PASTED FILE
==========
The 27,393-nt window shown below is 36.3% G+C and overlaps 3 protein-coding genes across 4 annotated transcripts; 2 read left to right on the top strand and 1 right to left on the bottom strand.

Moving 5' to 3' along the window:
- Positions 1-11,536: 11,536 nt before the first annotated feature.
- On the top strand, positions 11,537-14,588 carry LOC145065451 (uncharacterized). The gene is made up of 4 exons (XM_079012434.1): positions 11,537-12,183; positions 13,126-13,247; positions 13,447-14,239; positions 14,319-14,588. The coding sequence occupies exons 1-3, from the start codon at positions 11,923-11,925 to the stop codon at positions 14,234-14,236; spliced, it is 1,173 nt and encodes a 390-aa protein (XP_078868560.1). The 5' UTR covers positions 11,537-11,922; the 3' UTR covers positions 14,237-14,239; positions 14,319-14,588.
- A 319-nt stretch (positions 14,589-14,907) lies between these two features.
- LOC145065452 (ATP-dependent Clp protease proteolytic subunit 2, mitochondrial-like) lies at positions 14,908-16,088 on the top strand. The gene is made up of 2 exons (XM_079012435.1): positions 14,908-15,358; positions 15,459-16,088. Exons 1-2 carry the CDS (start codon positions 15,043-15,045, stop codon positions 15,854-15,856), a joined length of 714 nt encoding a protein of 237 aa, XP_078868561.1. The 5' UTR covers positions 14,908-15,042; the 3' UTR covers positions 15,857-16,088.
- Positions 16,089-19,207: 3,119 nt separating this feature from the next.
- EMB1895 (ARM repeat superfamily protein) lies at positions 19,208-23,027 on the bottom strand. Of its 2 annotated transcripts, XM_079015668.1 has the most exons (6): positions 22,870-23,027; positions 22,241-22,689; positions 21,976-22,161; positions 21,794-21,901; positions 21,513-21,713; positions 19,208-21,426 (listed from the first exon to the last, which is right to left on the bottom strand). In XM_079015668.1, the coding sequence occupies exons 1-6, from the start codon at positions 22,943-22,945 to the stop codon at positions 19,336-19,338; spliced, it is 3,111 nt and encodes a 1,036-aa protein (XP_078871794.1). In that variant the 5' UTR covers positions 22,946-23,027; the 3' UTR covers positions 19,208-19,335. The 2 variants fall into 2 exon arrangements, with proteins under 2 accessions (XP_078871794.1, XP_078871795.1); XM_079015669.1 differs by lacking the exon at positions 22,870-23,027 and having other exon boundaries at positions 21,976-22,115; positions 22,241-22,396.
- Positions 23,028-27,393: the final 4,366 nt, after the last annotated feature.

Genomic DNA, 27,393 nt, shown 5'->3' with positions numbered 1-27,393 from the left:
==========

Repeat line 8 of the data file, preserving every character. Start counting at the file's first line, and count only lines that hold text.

- EMB1895 (ARM repeat superfamily protein) lies at positions 19,208-23,027 on the bottom strand. Of its 2 annotated transcripts, XM_079015668.1 has the most exons (6): positions 22,870-23,027; positions 22,241-22,689; positions 21,976-22,161; positions 21,794-21,901; positions 21,513-21,713; positions 19,208-21,426 (listed from the first exon to the last, which is right to left on the bottom strand). In XM_079015668.1, the coding sequence occupies exons 1-6, from the start codon at positions 22,943-22,945 to the stop codon at positions 19,336-19,338; spliced, it is 3,111 nt and encodes a 1,036-aa protein (XP_078871794.1). In that variant the 5' UTR covers positions 22,946-23,027; the 3' UTR covers positions 19,208-19,335. The 2 variants fall into 2 exon arrangements, with proteins under 2 accessions (XP_078871794.1, XP_078871795.1); XM_079015669.1 differs by lacking the exon at positions 22,870-23,027 and having other exon boundaries at positions 21,976-22,115; positions 22,241-22,396.